If you can’t do it by law, do it by regulatory fiat
And the EPA seems to be the regulatory agency most bent on doing just that. Attempting to regulate carbon emissions, apparently, isn’t enough for the EPA. Now, it has decided, it may want to ban lead ammunition:
With the fall hunting season fast approaching, the Environmental Protection Agency (EPA) under Lisa Jackson, who was responsible for banning bear hunting in New Jersey, is now considering a petition by the Center for Biological Diversity (CBD) – a leading anti-hunting organization – to ban all traditional ammunition under the Toxic Substance Control Act of 1976, a law in which Congress expressly exempted ammunition. If the EPA approves the petition, the result will be a total ban on all ammunition containing lead-core components, including hunting and target-shooting rounds. The EPA must decide to accept or reject this petition by November 1, 2010, the day before the midterm elections.
Note the emphasized portion of the cite (emphasis mine). Now that would tell me, as a regulator, that this is outside the scope of my regulatory power to ban, or even address in any meaningful way.
Yet the EPA has decided that it does indeed have the power to do what the law forbids.
It is yet another example of government refusing to obey its own laws (ICE’s refusal to detain and deport illegal aliens found in traffic stops being another recent example).
This is being driven by an agenda, not law. And this goes to the heart of the question of whether we’re a nation of laws or a nation of men who can arbitrarily deicide what laws to follow or not, according to their agenda (and the power they hold).
The National Shooting Sports Foundation points out:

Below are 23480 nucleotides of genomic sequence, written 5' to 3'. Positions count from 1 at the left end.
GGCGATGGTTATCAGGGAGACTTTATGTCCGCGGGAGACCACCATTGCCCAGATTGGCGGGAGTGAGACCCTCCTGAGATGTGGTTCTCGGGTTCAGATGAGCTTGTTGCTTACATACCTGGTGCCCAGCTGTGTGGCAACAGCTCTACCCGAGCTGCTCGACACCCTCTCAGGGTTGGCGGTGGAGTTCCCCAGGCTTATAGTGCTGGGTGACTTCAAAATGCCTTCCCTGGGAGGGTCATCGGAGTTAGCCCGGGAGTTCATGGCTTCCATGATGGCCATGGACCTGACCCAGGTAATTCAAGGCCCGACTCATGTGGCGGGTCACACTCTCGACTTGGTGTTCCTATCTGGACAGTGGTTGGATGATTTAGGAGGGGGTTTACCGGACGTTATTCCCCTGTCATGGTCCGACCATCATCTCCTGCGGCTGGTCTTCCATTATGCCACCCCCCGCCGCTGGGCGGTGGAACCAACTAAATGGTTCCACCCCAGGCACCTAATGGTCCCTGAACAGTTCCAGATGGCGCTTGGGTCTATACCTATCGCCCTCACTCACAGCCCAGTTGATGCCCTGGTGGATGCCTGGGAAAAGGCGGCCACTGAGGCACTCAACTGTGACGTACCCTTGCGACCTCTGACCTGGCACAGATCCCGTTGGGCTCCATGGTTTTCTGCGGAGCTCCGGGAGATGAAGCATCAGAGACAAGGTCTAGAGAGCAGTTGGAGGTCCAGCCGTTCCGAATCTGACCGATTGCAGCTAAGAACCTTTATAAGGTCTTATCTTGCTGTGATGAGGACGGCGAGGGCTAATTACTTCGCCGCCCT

* There is no scientific evidence that the use of traditional ammunition is having an adverse impact on wildlife populations.
* Wildlife management is the proper jurisdiction of the U.S. Fish and Wildlife Service and the 50 state wildlife agencies.
* A 2008 study by the U.S. Centers for Disease Control and Prevention on blood lead levels of North Dakota hunters confirmed that consuming game harvested with traditional ammunition does not pose a human health risk.
* A ban on traditional ammunition would have a negative impact on wildlife conservation. The federal excise tax that manufacturers pay on the sale of the ammunition (11 percent) is a primary source of wildlife conservation funding. The bald eagle’s recovery, considered to be a great conservation success story, was made possible and funded by hunters using traditional ammunition – the very ammunition organizations like the CBD are now demonizing.
* Recent statistics from the United States Fish and Wildlife Service show that from 1981 to 2006 the number of breeding pairs of bald eagles in the United States increased 724 percent. And much like the bald eagle, raptor populations throughout the United States are soaring.
The EPA is accepting comment on this petition now.
If you’re so inclined you can include yours here.
Be respectful but be blunt – the law forbids this – back off.